Suddenly March is upon us. Calgary River Valleys (CRV) has been preparing for a busy 2020, and a number of opportunities for Calgarians to be involved with us throughout the year. Starting this month, we will be looking for potential sites suitable for our ongoing work of Riparian Restorations along Calgary’s rivers and creeks. We are also working on educational materials and events for Calgarians. The City of Calgary has a Riparian Strategy and Riparian Action Program (RAP) with many stakeholders, including CRV. You can find out more at https://www.calgary.ca/UEP/Water/Pages/Watersheds-and-rivers/Riparian-areas.aspx
In alignment with the City’s RAP program, CRV is working to improve the state of Calgary’s riparian areas and their health. Do you know of a riparian area in your community that could potentially be restored? You can contact us at [email protected] for more information.
What is a Riparian area?
Riparian areas are defined as the transitional area between an upland dry area and a water body such as a river or lake. We commonly referred to them as the banks or shore.
Riparian areas can be identified by the presence of water-tolerant plants and trees such as oplars, water birch, willows, rushes and sedges. Larger creeks or rivers may have a combination of these species, while smaller streams or lakes may only have sedges and rushes growing within their riparian area.
Riparian areas are also more biodiverse than other areas. Their vegetation attracts animals, birds, and insects. The soil in a healthy riparian area is not compacted and is laced with cavities and passageways created by decaying roots, burrowing animals and fungi, making it porous and absorbent.
Healthy riparian areas serve critical ecosystem functions important in maintaining the water quality and quantity of a river, creek, or lake, such as:
- Their plants help prevent sediment from entering the water and also absorb excess sediment from the river or creek to help improve water quality,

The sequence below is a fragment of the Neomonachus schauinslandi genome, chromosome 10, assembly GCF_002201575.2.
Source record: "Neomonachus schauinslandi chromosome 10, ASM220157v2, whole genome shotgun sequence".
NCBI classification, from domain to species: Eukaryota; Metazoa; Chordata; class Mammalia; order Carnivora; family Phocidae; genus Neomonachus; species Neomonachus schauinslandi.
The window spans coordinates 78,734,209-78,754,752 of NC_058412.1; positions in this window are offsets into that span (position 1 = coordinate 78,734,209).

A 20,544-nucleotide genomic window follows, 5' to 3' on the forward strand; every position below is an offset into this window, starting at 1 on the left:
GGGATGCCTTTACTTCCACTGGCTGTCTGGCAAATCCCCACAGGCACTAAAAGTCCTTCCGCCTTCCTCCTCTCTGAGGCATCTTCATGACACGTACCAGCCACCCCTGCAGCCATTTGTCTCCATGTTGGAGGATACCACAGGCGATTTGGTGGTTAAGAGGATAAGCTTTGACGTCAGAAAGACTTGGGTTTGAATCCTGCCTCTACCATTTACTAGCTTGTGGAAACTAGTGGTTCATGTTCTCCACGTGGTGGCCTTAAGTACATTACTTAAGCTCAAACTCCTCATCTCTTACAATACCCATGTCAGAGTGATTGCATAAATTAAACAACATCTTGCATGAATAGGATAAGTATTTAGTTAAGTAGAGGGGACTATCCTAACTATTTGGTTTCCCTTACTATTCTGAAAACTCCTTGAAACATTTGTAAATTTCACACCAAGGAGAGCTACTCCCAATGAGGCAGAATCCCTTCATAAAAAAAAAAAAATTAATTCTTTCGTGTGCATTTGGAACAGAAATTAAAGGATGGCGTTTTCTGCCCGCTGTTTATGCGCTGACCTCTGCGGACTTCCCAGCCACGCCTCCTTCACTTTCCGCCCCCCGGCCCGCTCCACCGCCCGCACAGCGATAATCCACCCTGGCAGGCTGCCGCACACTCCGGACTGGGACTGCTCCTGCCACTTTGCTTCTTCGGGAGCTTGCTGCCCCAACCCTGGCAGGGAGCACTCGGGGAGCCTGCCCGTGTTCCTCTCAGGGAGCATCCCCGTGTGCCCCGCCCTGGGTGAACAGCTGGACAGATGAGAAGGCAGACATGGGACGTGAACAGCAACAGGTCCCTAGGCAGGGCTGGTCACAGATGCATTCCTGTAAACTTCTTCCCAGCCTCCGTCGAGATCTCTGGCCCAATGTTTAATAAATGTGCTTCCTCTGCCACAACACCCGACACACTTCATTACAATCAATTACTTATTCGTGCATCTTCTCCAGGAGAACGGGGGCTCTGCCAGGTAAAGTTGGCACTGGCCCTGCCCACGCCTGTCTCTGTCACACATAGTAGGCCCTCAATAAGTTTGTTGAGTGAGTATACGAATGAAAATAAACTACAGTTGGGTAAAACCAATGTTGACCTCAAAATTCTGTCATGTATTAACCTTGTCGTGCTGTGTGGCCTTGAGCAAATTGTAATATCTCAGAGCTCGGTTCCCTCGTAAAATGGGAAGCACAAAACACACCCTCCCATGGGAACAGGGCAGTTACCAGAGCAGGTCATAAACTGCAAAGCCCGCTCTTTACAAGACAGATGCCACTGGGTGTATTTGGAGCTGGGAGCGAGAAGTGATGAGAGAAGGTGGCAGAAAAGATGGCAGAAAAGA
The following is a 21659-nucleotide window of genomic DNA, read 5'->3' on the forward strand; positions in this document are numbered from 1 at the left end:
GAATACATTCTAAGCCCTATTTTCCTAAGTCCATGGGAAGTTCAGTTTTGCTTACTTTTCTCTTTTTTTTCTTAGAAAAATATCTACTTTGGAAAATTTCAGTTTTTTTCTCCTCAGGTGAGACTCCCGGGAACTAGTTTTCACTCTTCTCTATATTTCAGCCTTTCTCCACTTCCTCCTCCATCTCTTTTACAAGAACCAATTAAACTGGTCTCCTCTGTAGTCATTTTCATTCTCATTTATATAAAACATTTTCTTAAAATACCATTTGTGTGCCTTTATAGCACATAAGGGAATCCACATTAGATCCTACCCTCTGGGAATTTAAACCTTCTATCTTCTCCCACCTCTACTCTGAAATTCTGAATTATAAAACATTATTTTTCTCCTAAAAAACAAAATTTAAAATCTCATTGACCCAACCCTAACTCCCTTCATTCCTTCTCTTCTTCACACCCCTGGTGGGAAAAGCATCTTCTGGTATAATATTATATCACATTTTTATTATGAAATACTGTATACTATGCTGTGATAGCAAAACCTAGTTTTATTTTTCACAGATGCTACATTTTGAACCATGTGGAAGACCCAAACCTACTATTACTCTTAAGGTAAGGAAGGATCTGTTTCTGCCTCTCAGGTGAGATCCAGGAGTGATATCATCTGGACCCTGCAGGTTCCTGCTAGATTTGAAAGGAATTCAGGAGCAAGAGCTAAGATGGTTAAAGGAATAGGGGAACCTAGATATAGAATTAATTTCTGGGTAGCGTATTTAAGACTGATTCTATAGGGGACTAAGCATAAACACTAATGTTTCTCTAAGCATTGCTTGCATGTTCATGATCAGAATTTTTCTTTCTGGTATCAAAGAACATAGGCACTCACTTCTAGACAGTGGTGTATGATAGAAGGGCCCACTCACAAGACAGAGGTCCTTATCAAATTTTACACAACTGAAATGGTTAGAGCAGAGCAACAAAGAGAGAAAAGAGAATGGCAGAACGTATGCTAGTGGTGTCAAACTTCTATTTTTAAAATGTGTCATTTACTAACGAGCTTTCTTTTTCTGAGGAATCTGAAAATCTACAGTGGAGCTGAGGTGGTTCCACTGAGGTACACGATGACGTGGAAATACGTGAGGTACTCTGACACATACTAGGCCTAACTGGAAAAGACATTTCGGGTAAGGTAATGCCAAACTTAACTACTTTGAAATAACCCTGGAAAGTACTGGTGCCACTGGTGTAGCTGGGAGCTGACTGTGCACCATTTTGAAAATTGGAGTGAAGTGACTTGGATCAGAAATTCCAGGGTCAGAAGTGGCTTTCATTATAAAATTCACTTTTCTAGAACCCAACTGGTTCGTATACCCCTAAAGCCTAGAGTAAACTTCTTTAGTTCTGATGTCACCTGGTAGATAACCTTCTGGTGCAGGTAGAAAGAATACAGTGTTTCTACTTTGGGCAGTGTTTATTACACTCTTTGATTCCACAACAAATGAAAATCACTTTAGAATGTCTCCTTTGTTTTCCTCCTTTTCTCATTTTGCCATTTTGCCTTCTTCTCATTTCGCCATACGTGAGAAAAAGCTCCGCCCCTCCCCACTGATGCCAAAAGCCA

- Healthy riparian plants deep roots bind the soil together to reduce erosion,
- Their trees and plants provide critical habitat and important food sources for aquatic insects, amphibians, and other wildlife, including shade and shelter for fish,
- During high flows, riparian areas absorb and store water, then during low flow periods, release it back to the river or creek,
- Riparian areas also absorb and dissipate potentially damaging water energy during floods and other high water situations.
The most common way to help improve a riparian area is to introduce a wider variety of native trees and plants. Larger projects sometimes include the removal of hard structures like walls, or rocks, which can rebound high water energy rather than absorb the energy.
Come meet us
We believe our work doing Riparian Restorations is aligned with permaculture principles, and related disciplines including regenerative design and integrated water resources management. Come meet us and learn more about it.
Calgary River Valleys will be attending the Permaculture Calgary Guild’s annual “Cabin Fever” event on Saturday, March 7. It will be held at the Calgary Chinese Cultural Centre (197 1 St SW) from noon to 9 pm.
Cabin Fever is an opportunity for the Permaculture Calgary Guild to inspire their community to pursue permaculture goals and this year they are providing some great presentations on a variety of topics.